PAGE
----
5. Ronald Reagan’s Arms Deal
As is well established, the United States does not negotiate with terrorists. So, what to do when Iranian terrorists have some of your citizens? That’s the dilemma Reagan faced in 1985 and he solved it with a complex series of maneuvers that seemed designed to cast a smokescreen over the whole affair. Iran had asked to buy weapons from the US, but there was an embargo in place at the time which meant that it would be illegal. But the sale of the arms would secure the release of the hostages, and potentially improve relations with hostile Lebanon, so 1,500 missiles were sent over and some of the money secretly diverted to aiding anti-Communist troops in Nicaragua (I told you this was complex). When the deal was revealed, by not-so-friendly-after-all Lebanon, the question was whether Reagan had traded arms-for-hostages (86% of Americans thought he had) and whether he knew about the Nicaragua diversion (there was no evidence that he did). But it left no lasting damage to his career and he left the Presidency as one of the all-time most popular presidents.
4. Tony Blair’s Dossier
While we’re thinking of Middle East troubles, here’s one about the 2003 Iraq War and British Prime Minister Tony Blair. Apparently, the reasons to invade Iraq were compelling – they were harboring weapons of mass destruction, which could be deployed within 45 minutes. The dossier of evidence for invasion was released in September 2002, and the invasion actually happened the following spring. But in May 2003 it emerged that the facts in the dossier had been “sexed-up” to exaggerate the reasons that the UK should intervene in Iraq, and the sources they’d come from were unreliable at best (in 2009 it turned out that the “45 minute” claim came from a taxi driver). The person who unveiled the “sexing up” was Andrew Gilligan of the BBC and his source at the Ministry of Defense was civil servant David Kelly, who was found dead in July 2003, unable to cope with the media scrutiny. It was an ugly affair and forever tainted Tony Blair’s reputation.
3. Bill Clinton’s Sexual Relations
Now, here’s a triumph of semantics over sense. In 1998, in the midst of a sexual harassment scandal involving Paula Jones, President Clinton was asked whether he had had an affair with White House intern Monica Lewinsky. His response seemed unambiguous -“I did not have sexual relations with that woman, Miss Lewinsky”. But Lewinsky’s story didn’t match his, and she had evidence on her side.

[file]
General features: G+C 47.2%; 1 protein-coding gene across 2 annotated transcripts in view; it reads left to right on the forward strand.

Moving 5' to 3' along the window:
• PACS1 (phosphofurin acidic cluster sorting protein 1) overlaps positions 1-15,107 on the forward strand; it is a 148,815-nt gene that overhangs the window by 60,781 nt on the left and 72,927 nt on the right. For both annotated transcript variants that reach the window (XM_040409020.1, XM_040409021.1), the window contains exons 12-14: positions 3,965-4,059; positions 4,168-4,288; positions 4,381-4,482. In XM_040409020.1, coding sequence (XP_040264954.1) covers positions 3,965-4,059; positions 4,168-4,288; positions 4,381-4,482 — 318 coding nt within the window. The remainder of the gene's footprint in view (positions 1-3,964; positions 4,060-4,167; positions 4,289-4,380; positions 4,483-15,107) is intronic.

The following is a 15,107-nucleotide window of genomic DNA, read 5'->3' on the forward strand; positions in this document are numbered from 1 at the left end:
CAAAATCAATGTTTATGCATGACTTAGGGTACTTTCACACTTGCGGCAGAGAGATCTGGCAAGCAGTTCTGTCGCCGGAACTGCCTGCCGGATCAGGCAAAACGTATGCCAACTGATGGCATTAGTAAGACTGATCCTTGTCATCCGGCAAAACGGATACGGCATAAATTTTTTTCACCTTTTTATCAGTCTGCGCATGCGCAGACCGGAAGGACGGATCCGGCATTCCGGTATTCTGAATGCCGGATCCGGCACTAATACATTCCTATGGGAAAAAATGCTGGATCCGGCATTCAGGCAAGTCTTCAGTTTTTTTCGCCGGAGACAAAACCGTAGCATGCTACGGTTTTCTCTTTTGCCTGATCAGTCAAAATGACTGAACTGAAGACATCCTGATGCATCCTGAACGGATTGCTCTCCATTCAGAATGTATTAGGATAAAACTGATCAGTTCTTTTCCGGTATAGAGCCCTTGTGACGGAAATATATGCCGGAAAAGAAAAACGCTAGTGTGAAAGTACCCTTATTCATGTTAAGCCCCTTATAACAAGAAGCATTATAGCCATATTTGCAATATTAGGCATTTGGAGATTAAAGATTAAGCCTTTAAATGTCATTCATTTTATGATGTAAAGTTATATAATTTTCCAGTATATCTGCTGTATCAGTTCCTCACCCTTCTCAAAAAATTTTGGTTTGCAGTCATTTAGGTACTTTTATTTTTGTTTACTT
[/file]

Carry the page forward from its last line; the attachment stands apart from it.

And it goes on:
Why she kept hold of a semen-stained blue dress, no-one really knew but the stain was proven to be Clinton’s doing. In the following court proceedings, Clinton explained that he didn’t include receiving oral sex as having “sexual relations”, because he was not the “actor” in that scenario. It was a technicality and Clinton was judged to have misled the American people and was consequently impeached- the first president to have been impeached since Andrew Johnson (although Nixon had escaped impeachment only by resigning). Another unpleasant affair for everyone involved.
2. John Profumo’s Lover
A sex scandal is enough to bring any politician down, but add in some Cold War-era tension and a shady Russian naval attaché and you have the makings of a scandal that will go down in history as one of the most embarrassing ever. The year was 1962, the politician was John Profumo, Secretary of State for War and the Russian was Captain Yevgeny Ivanov. Linking the two was call-girl Christine Keeler, who had affairs with both, leading to huge alarm over the potential secrets that might have passed from Profumo to Keeler to Ivanov. Of course, there was denial from Profumo at first and there was a seedy cast of characters that included a suspicious oestopath and the scandal grew to unmanageable proportions, taking down first Profumo, then his Prime Minister Harold MacMillan and finally his party in the elections the following year. A mammoth of a scandal.
1. Richard Nixon’s Cover-Up
But there’s only one scandal which has come to give its name to all other scandals and that is the Watergate Affair of 1972. The break-in at the Watergate Complex (home to the Democratic Party) was apparently done with the permission of President Richard Nixon and it saw him facing criminal charges as he tried to backtrack and cover up the information and wire-tapping. As mentioned above, he was never quite impeached as he resigned before he could be, but it was an effective end to his political career and has ensured that all scandals since have carried the suffix -gate. Momentous indeed.